We have already explained this in more detail in our article on the Ukraine and Taiwan on the site so we’ll just remind comrades of the two key factors that brought about the current Russian aggression. After the collapse of the USSR, US economists like Larry Summers and Jeffery Sachs came in and told the Russians to privatise everything immediately. The result was an economic disaster which saw the economy plunge under Yeltsin and even worse saw the privatised economy fall into the hands of those who had managed to get their hands on cash (and not always legally) creating a class of Russian oligarchs who mainly sprang from the old apparatus. When Putin, who had resigned from the KGB at the fall of the USSR, came to power he brought these oligarchs to heel by gaoling or forcing abroad those who did not toe the state line. Putin also began the re-establishment of Russian power within its old borders by first crushing the Chechen rebels. He was then lucky that oil and gas prices went up so that he was credited with economic revival as well. Trading on the initial popularity from this he has not hesitated to assassinate opponents and rig elections since. He has though constantly inveighed against the West’s broken promises that NATO would not come up to Russia’s borders. In 2005 in a Kremlin speech he said the collapse of the USSR was “the greatest geopolitical disaster of our time”. He was not bemoaning the lost Stalinist system but the weakness of the Russian state that followed.
NATO expansion carried on after Putin was elected President of Russia in 2000. The current crisis really has its roots here. The Baltic States joined in 2004 bringing NATO to within a couple of hours by road to Putin’s home city of St Petersburg. In the same year the Ukrainian crisis began when the Orange Revolution financed and supported by Western organisations supported by the US embassy and the likes of John McCain (he of “Bomb Iran” fame) overthrew the fraudulent election of Victor Yanukovych. A couple of years later Putin responded by accusing Ukraine of siphoning off gas from the pipelines that cross its territory and even cut off gas supplies to Europe for a few days to stress Russia’s power. The Orange Revolution which was supposed to bring Ukraine into the EU and NATO orbits also began to fall apart. Ukraine’s economy like the Russian economy is dominated by oligarchs. The difference is that Putin has his oligarchs under control. In Ukraine the oligarchs promote their own creatures to be President and this led to the spectacular collapse of the alliance of Yushchenko and Tymoshenko so that the Donbass oligarchs managed to get Yanukovych back as a legitimately elected President. Yanukovych had promised in the election to keep out of NATO but work towards entering the EU. When he suddenly pulled out of the talks with the EU in 2014 the pro-Western forces egged on by the US Embassy and financed by the same organisations as in 2004, once again took to the streets in the so-called Maidan. When the first wave of repression failed Yanukovych fled to Moscow, and civil war between ultra-nationalists on both sides engulfed the Donbass. The pro-Russian separatists would have likely lost if Putin had not sent in reinforcements. 14,000 have died then and since in what was a continuing “low level” conflict until the Russian invasion of 24 February.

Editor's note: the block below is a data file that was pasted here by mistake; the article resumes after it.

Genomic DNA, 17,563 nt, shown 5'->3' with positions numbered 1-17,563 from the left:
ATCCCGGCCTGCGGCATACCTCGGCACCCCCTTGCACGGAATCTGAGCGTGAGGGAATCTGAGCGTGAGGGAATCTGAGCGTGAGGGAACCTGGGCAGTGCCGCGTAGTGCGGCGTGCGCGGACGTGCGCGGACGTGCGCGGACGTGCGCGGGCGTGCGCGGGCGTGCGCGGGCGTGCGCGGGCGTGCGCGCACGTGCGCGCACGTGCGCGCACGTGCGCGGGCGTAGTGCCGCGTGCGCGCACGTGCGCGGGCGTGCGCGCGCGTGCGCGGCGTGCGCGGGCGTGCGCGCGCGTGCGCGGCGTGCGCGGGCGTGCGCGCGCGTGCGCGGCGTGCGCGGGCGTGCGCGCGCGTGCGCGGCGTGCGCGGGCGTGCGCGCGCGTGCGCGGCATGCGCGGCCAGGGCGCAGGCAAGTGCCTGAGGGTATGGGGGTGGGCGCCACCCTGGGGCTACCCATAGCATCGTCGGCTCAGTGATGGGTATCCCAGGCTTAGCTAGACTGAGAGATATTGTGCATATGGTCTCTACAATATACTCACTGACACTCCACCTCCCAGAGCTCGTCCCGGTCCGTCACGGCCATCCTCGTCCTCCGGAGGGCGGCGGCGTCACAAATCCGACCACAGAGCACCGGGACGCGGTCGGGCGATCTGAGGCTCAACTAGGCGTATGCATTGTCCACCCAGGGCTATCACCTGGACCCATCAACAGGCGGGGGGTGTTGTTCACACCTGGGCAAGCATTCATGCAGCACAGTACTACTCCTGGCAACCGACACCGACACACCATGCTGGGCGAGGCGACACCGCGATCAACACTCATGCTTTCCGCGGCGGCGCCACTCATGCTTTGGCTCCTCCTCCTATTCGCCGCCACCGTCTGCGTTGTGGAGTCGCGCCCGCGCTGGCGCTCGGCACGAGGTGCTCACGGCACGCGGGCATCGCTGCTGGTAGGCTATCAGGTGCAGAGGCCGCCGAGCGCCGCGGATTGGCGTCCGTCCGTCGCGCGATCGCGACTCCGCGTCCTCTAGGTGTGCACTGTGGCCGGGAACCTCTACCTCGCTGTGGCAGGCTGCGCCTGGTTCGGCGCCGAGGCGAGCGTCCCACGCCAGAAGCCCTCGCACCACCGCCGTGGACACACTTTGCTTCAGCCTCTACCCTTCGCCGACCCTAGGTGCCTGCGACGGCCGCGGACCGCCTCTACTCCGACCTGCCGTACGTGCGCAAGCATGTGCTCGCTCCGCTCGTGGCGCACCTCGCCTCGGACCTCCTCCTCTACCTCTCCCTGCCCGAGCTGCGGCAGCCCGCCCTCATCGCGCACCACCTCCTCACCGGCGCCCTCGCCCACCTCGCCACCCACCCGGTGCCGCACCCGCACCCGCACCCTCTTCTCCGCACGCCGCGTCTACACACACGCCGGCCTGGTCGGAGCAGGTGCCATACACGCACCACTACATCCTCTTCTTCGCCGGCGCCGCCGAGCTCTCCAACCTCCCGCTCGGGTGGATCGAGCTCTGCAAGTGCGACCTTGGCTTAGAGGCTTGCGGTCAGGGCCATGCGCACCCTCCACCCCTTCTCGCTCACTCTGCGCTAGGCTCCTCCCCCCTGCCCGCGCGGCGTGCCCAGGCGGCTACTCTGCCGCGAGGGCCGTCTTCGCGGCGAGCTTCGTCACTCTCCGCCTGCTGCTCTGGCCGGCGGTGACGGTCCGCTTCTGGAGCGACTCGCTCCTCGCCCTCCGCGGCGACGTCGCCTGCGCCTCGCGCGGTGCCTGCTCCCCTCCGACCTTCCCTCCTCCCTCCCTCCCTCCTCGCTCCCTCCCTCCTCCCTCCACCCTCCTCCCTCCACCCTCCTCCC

The Current Conflict
Which brings us to the current conflict. As we said in the article in RP19 the crisis opened with Putin’s reaction to the rearming and reorganisation of the Ukrainian Army with NATO help. His solution was to muster troops on the border to threaten invasion. Throughout 2021 the numbers of these troops rose and fell according to the threat emanating from the West. When Biden made conciliatory gestures in the summer, 10,000 troops were withdrawn, but when the Ukrainians successfully annihilated a Russian separatist artillery battery with a drone supplied by NATO member Turkey, even more troops came to the border of the Donbass to be followed by military manoeuvres in Belarus. Frantic negotiations did not give Putin anything of what he wanted – the neutralisation of Ukraine. Indeed the Ukrainian position on joining NATO hardened rather than softened given the support it was getting from the US. Around about the first week in February, Putin went from playing diplomatic poker to planning nuclear Russian roulette.
Putin not only invaded Ukraine but threatened nuclear war against any outside intervention. As early as 8 February Putin warned Macron that “we do not have the same power as NATO. However, we do have nuclear weapons.” He followed this up on the day of the invasion by snarling: those “who would try to interfere with us must know that Russia's response will be immediate and will lead to consequences that you have never experienced before.” According to Le Figaro, the French Foreign Minister, Le Drian retorted, “Vladimir Putin must also understand that the Atlantic Alliance is a nuclear alliance.”